Tension over tourism flares on Hawaiian island


Scattered along the western stretch of the Hawaiian island of Molokai are the deserted structures of a vanquished people. This building with the title-free marquee was once a movie theater. That building, a luxurious lodge.

Farther on are the skeletal frames of what were known as “tentalows.” People once came from far away, paying handsomely too, for the chance to sleep in the luxurious tent-cabins, the Pacific Ocean within sight, the night stars almost within reach.

These structures stand as eerie remnants of a years-long battle waged over the future of this island, an oasis of 7,500 with no traffic lights and no buildings taller than a coconut tree; with the state’s highest unemployment and highest percentage of native Hawaiians; (only the privately owned small island of Niiahu has a higher percentage of native Hawaiians) and with a sweet way of saying you are welcome to visit as long as you understand its ways.

On one side of the fight were the off-island owners of Molokai Ranch, a sprawl of property covering a third of Molokai’s 260 square miles. They worked for years with some community members on a broad development proposal that included lots of jobs, the reopening of a closed hotel, the unheard-of donation of 26,000 acres for conservation.

And it included the building of 200 luxury homes along a gorgeous oceanfront spot called La’au Point. The development, the owners said, was necessary to help pay for parts of the tantalizing plan.

Opposing the plan was a majority of the Molokai community, including many who took pride in the island’s long resistance to anything that might somehow make it less Hawaiian.

The La’au Point proposal gave breath to their rallying cry of “Keep Molokai Molokai.” The property is sacred, they said, its crabs and limpets vital to their subsistence. It should be shared by the people who live on Molokai, not owned by people who do not.

“We’re just caretakers,” said Walter Ritte, 64, a veteran warrior against anything he thinks might despoil Molokai. “That comes from our culture. The resources come first, and man comes second.”

So began the Battle of Molokai Ranch. At stake: “pono” — the Hawaiian concept for what is honorable, righteous, in balance.

The matter of balance has loomed over Molokai Ranch ever since some businessmen bought the property more than a century ago. Over the years, local people needed the jobs created by the various uses of the property — to raise livestock, grow crops, even serve as a wildlife park — but they also resented the dominance of the ranch over land and culture.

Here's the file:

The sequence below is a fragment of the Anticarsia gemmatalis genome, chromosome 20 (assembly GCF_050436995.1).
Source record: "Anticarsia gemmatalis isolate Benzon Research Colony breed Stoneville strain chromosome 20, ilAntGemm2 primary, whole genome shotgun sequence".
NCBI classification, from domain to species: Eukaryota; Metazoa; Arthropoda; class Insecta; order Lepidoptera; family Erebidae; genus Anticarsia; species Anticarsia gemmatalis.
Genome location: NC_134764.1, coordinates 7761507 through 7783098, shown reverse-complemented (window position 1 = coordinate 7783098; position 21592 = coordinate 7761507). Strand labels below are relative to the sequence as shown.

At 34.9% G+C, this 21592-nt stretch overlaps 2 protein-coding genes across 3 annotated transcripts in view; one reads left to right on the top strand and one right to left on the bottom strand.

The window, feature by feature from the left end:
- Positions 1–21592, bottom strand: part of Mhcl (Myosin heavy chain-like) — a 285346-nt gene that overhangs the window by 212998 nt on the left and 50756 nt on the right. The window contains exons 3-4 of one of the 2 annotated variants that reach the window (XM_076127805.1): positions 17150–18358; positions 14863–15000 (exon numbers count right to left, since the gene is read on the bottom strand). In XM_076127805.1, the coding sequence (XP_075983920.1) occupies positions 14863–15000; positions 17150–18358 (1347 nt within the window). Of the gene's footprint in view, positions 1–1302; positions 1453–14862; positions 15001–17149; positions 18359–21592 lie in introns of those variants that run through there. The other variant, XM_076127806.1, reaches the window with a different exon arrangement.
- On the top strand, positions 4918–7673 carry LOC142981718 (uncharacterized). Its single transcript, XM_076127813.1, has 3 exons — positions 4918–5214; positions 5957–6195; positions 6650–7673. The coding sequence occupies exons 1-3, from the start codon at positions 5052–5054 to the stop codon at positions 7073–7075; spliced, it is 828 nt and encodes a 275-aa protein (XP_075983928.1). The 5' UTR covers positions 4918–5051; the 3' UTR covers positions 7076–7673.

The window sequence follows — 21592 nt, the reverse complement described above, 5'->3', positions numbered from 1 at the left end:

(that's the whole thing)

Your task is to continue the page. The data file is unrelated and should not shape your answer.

Owners came and went, parcels were bought and sold, development battles were won and lost. In the 1970s, protesters managed to thwart a plan to develop ranch land into a Honolulu suburb. But in the 1990s they failed to block the ranch’s razing of historic homes in the island’s old pineapple-plantation town of Maunaloa, as well as the rising of the Molokai Ranch Lodge, a 22-room luxury hotel featuring the island’s only elevator.

The ranch’s current owners, Molokai Properties, a subsidiary of GuocoLeisure of Singapore, set out to improve its image. When dozens of jobs were lost in 2001 with the closing of the Kaluakoi Hotel, a few miles away, they bought the property, reopened the adjacent golf course and intimated that they would someday do the same with the hotel.

They also invited the community to help shape a development plan for the ranch property, which was hemorrhaging millions of dollars a year.

Ultimately, the “Community Based Master Land Use Plan,” with its sly appropriation of “community,” was developed, earning the endorsement of several elected officials, including Hawaii’s governor, Linda Lingle.

“It wasn’t going to be perfect; we all knew that,” said John Sabas, 61, who grew up on Molokai and worked for a while as the ranch’s communications manager. “But it would set us on a path of providing a sustainable future for the island.”

Others, though, chose the more familiar path of resistance. Some distrusted yet more outsiders promising a better future. Others feared disturbance of the holy compact between the land and its people.

Asserting their own claim to the word “community,” they supplemented the local flora with colorful signs saying “Save La’au” and “La’au Sacred.” They staged an occupation at La’au Point. In dozens of meetings and hearings they challenged every aspect of the plan, every comma — especially its proposed use of the island’s precious water supply.

In late March, the battle abruptly ended. Molokai Ranch, which was losing an estimated $300,000 a month, announced that it was shutting everything down: the hotel, the tentalows, the movie theater, the golf course, the development plans. More than 100 jobs lost, just like that.

In explaining the decision to “mothball” the ranch, its chief executive, Peter Nicholas, said, “Unacceptable delays caused by continued opposition to every aspect of the master plan means we are unable to fund continued normal company operations.”

Today, nine months later, the Kaluakoi Hotel remains deserted, the ocean view from its Ohia Lodge enjoyed by no one. A few miles away, glorious spider webs stretch undisturbed on the grounds of the closed Molokai Ranch Lodge. The quiet in western Molokai seems both natural and unnatural.

The ranch’s owners, who apparently anticipated the current economic free fall, have not revealed their plans for the third of Molokai they own. “At this time we simply are putting the past behind us and are moving forward,” a spokesman said by e-mail, though he did not say what “moving forward” means.